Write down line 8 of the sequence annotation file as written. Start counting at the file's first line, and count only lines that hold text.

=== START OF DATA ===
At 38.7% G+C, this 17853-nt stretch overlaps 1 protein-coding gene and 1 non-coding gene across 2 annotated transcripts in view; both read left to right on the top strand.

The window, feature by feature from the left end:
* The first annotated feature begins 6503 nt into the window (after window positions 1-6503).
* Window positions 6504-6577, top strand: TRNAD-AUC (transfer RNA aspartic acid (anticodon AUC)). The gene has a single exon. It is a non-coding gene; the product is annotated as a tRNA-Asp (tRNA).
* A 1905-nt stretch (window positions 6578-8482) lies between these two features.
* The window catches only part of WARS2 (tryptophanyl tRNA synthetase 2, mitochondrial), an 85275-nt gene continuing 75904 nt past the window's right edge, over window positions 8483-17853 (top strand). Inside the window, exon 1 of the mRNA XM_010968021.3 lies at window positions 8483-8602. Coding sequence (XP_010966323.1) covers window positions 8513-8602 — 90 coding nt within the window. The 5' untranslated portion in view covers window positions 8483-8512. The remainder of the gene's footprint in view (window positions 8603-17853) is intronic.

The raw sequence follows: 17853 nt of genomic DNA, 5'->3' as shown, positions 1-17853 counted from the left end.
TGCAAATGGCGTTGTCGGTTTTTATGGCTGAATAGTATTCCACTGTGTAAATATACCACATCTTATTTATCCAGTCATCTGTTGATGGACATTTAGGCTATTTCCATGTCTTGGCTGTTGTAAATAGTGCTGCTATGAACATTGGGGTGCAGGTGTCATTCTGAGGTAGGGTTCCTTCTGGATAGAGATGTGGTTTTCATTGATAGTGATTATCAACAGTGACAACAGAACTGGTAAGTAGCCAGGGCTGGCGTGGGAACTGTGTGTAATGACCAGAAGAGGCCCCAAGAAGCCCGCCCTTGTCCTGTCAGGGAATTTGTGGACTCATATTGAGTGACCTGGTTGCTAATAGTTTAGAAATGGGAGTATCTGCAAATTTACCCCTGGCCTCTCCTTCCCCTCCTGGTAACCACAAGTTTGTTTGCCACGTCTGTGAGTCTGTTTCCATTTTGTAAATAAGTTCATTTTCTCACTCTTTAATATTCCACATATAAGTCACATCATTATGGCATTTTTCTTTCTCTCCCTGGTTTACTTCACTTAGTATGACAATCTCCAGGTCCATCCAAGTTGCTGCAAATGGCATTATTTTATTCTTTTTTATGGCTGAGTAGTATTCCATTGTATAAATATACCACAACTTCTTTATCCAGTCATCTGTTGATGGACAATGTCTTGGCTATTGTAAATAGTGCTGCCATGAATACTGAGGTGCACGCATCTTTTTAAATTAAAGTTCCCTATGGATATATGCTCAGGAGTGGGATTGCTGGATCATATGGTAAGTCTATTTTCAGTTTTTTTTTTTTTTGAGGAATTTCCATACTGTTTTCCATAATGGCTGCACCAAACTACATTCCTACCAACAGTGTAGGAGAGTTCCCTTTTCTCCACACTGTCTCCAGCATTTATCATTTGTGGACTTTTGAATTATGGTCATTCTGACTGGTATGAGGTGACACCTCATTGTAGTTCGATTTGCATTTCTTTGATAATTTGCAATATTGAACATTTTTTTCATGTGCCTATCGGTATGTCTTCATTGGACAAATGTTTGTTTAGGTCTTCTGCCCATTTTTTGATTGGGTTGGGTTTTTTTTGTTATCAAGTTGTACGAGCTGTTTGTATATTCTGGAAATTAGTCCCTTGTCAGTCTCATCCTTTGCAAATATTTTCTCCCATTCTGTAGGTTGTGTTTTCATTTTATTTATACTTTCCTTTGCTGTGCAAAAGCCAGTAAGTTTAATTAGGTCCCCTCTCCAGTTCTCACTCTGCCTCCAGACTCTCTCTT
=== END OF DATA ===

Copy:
TGCAAATGGCGTTGTCGGTTTTTATGGCTGAATAGTATTCCACTGTGTAAATATACCACATCTTATTTATCCAGTCATCTGTTGATGGACATTTAGGCTATTTCCATGTCTTGGCTGTTGTAAATAGTGCTGCTATGAACATTGGGGTGCAGGTGTCATTCTGAGGTAGGGTTCCTTCTGGATAGAGATGTGGTTTTCATTGATAGTGATTATCAACAGTGACAACAGAACTGGTAAGTAGCCAGGGCTGGCGTGGGAACTGTGTGTAATGACCAGAAGAGGCCCCAAGAAGCCCGCCCTTGTCCTGTCAGGGAATTTGTGGACTCATATTGAGTGACCTGGTTGCTAATAGTTTAGAAATGGGAGTATCTGCAAATTTACCCCTGGCCTCTCCTTCCCCTCCTGGTAACCACAAGTTTGTTTGCCACGTCTGTGAGTCTGTTTCCATTTTGTAAATAAGTTCATTTTCTCACTCTTTAATATTCCACATATAAGTCACATCATTATGGCATTTTTCTTTCTCTCCCTGGTTTACTTCACTTAGTATGACAATCTCCAGGTCCATCCAAGTTGCTGCAAATGGCATTATTTTATTCTTTTTTATGGCTGAGTAGTATTCCATTGTATAAATATACCACAACTTCTTTATCCAGTCATCTGTTGATGGACAATGTCTTGGCTATTGTAAATAGTGCTGCCATGAATACTGAGGTGCACGCATCTTTTTAAATTAAAGTTCCCTATGGATATATGCTCAGGAGTGGGATTGCTGGATCATATGGTAAGTCTATTTTCAGTTTTTTTTTTTTTTGAGGAATTTCCATACTGTTTTCCATAATGGCTGCACCAAACTACATTCCTACCAACAGTGTAGGAGAGTTCCCTTTTCTCCACACTGTCTCCAGCATTTATCATTTGTGGACTTTTGAATTATGGTCATTCTGACTGGTATGAGGTGACACCTCATTGTAGTTCGATTTGCATTTCTTTGATAATTTGCAATATTGAACATTTTTTTCATGTGCCTATCGGTATGTCTTCATTGGACAAATGTTTGTTTAGGTCTTCTGCCCATTTTTTGATTGGGTTGGGTTTTTTTTGTTATCAAGTTGTACGAGCTGTTTGTATATTCTGGAAATTAGTCCCTTGTCAGTCTCATCCTTTGCAAATATTTTCTCCCATTCTGTAGGTTGTGTTTTCATTTTATTTATACTTTCCTTTGCTGTGCAAAAGCCAGTAAGTTTAATTAGGTCCCCTCTCCAGTTCTCACTCTGCCTCCAGACTCTCTCTT